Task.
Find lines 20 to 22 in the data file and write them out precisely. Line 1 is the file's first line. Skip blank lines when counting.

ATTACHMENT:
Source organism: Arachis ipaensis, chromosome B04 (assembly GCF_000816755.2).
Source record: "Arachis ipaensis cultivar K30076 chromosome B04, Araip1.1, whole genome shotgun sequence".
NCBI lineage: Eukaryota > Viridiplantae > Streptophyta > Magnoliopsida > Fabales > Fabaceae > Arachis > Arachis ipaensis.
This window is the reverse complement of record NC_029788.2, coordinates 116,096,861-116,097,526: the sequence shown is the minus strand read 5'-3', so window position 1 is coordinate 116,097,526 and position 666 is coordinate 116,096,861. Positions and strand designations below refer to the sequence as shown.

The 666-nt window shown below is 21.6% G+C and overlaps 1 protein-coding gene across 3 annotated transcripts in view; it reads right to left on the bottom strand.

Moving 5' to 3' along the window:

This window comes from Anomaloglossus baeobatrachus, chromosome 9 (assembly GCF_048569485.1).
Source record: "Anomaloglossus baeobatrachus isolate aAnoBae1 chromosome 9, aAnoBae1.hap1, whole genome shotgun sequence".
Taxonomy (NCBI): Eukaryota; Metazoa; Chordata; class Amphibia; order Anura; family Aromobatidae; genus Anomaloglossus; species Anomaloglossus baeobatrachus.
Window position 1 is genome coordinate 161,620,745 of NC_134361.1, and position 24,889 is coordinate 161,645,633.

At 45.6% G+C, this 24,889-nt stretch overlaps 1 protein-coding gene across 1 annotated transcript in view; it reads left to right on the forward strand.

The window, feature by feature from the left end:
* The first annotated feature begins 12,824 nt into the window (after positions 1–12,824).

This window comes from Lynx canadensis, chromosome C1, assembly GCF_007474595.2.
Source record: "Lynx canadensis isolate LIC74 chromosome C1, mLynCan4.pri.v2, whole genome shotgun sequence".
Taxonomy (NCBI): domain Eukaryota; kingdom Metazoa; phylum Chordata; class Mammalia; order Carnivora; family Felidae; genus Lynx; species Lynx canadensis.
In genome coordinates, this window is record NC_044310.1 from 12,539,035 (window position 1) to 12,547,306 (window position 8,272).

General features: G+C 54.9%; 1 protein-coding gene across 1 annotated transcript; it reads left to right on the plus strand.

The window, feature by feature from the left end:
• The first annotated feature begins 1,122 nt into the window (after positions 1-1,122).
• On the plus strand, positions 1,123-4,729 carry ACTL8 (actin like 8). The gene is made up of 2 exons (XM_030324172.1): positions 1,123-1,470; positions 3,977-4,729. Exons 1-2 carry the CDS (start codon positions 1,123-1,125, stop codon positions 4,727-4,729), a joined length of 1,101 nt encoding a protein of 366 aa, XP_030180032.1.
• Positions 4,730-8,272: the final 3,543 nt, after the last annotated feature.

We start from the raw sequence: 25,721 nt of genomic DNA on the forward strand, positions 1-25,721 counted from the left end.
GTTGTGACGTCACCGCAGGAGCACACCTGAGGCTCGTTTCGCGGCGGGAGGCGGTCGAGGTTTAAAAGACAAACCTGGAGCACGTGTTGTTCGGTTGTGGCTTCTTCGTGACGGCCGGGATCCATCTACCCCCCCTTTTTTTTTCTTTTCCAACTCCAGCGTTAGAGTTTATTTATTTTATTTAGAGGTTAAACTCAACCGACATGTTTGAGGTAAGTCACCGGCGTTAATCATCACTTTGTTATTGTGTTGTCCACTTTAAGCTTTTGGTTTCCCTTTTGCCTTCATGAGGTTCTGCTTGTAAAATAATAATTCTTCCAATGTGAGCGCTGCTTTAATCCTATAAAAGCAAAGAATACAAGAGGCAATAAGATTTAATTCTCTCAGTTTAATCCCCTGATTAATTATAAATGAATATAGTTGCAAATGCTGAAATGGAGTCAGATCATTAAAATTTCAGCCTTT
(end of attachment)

• The first annotated feature begins 1,122 nt into the window (after positions 1-1,122).
• On the plus strand, positions 1,123-4,729 carry ACTL8 (actin like 8). The gene is made up of 2 exons (XM_030324172.1): positions 1,123-1,470; positions 3,977-4,729. Exons 1-2 carry the CDS (start codon positions 1,123-1,125, stop codon positions 4,727-4,729), a joined length of 1,101 nt encoding a protein of 366 aa, XP_030180032.1.
• Positions 4,730-8,272: the final 3,543 nt, after the last annotated feature.